A Day for Angels, A Day for Witches


I warned you before that I had a Christmas story appearing in a horror anthology, so look for ‘Christmas Angels’ in the newest edition of the Yellow Booke. Like the previous editions, it will be illustrated by M. Grant Kellermeyer. And will be released on the very night of the Witches’ Sabbath, Walpurgisnacht, April 30th.

I should also say that it will Kellermeyer_Christmasbe released as an ebook so you can download it, be safe, and not venture out of the house.





Where Have All the Good Stories Gone?

I saw a few open calls for short stories this week that I was very excited about.  I had a story for each that had been cluttering my hard drive for years. They were great stories. No editor would turn them down. All I had to do is give them a once-over proofing and send them off.

The quality of the stories seems to have unexpectedly decayed in storage.  I remembered them as being fast, fun, and unpredictable, but somehow over the years they had become plodding, dull, and didactic.  I never took myself to be the didactic type, or the type who thinks he’s clever and goes through great lengths to prove it, to only come off like a putz. So I am at a loss to what happened to them.  I think that one of the stories can be rewritten front to back so that the idea can be salvaged, but the other must be scrapped completely.

These stories are not bad or incompetently done.  If I were to send them out they would likely be published. But I think I have an obligation to not send out anything into the world that doesn’t represent my best.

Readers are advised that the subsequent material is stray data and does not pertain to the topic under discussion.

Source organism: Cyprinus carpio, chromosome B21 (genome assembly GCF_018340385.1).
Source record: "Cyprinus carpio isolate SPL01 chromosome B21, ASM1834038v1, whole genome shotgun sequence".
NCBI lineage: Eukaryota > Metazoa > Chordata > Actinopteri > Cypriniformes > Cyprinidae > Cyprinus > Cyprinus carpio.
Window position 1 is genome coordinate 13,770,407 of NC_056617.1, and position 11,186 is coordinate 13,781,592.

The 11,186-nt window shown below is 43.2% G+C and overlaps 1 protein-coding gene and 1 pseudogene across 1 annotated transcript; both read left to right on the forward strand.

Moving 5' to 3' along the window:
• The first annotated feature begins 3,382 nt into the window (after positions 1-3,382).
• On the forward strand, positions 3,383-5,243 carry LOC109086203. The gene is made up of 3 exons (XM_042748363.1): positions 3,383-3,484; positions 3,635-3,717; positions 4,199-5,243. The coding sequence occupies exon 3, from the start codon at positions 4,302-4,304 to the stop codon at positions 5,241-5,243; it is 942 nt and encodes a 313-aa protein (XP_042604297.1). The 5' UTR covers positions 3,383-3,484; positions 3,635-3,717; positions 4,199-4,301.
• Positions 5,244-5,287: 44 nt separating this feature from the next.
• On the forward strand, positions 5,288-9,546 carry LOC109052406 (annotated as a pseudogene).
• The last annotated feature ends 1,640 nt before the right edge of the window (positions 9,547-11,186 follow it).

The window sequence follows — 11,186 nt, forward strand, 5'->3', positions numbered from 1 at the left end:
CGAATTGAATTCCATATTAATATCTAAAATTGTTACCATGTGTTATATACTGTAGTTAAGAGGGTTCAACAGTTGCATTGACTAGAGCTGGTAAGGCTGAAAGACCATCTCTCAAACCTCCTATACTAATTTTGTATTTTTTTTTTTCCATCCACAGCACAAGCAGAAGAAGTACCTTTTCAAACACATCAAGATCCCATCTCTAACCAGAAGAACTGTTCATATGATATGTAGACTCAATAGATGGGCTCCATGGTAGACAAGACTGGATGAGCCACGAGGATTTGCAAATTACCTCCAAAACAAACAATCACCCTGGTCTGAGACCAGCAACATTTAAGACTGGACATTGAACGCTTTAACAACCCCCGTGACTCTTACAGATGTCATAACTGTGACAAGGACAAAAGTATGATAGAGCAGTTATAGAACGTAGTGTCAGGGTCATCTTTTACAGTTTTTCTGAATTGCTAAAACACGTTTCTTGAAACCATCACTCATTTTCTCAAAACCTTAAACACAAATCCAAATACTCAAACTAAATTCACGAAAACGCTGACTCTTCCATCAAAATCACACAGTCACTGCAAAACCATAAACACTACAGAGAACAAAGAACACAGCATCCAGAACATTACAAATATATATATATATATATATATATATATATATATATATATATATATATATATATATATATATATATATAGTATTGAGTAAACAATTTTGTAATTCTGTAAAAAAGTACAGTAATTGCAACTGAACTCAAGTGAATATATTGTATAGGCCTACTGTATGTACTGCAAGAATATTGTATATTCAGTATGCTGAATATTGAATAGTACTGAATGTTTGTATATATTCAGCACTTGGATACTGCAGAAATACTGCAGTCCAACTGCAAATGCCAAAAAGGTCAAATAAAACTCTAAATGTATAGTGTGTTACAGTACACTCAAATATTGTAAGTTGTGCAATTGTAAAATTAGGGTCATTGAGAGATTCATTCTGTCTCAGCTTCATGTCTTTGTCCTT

It makes me a little vulnerable, because it cuts me off from excuses like ‘well, it’s not my best but there was a deadline…,’ but maybe the vulnerability can make me a little better, and anyways, you, my public, always deserve the best material possible.


NOTE: this is an unrevised version of an entry from my old blog from August 12th, 2016

NOTE: this is an unrevised version of an entry from my old blog from August 12th, 2016   

I have become fascinated by a  60s TV special that you were part of  — an adaptation of John Collier’s Evening Primrose.  Collier was one of the greatest short story writers of the 20th century, and you, well I suspect that you don’t want to be flattered, but you are quite good yourself.

This should have been the first big feather in your cap.  You completely understood the story and used bits of Collier’s dialogue to great effect.  But there is a falling off after the first number.  It isn’t you of course.  The screen play is trash.  I don’t want  to spoil it for everyone else, but the brilliant sideways love story gets — well you know what happens. The very end is fine but the queer genius of the story is thrown out entirely and replaced with something barely plausible and trite.  I don’t think that the screen writer (or maybe some officious producer) knew what the story was about, and ruined it, or, if he did understand, he might have thought that  it was too edgy for viewers.

These are old complaints I am sure.  And I know that you are 86 and semi-retired.  Nineteen sixty-six must seem like a thousand years ago, but, for the sake of the rest of us, would you mind writing a few songs to go along with the proper plot of the story?  If you like, go right ahead and someone else can tidy up the script.  Certainly I want that person to be me, but anyone on earth would do it if you asked (remember though, if by any chance they do turn you down, you have a volunteer).

Collier’s story has the quality of earthy unreality that you handle so well.  You did it in Into the Woods, and Sweeney Todd.  Please do it here.  I heard a rumor that you were doing another version of Road Show.  I love that production.  Leave it as it is.  The public should come around eventually.

Just give us, not the Primrose that we have, and certainly not the Primrose we deserve, but the Primrose that only you can deliver.

With great admiration,

Thomas Olivieri, August 2016



Tags: Officious Dolts, Open Letters, Road Show, Passion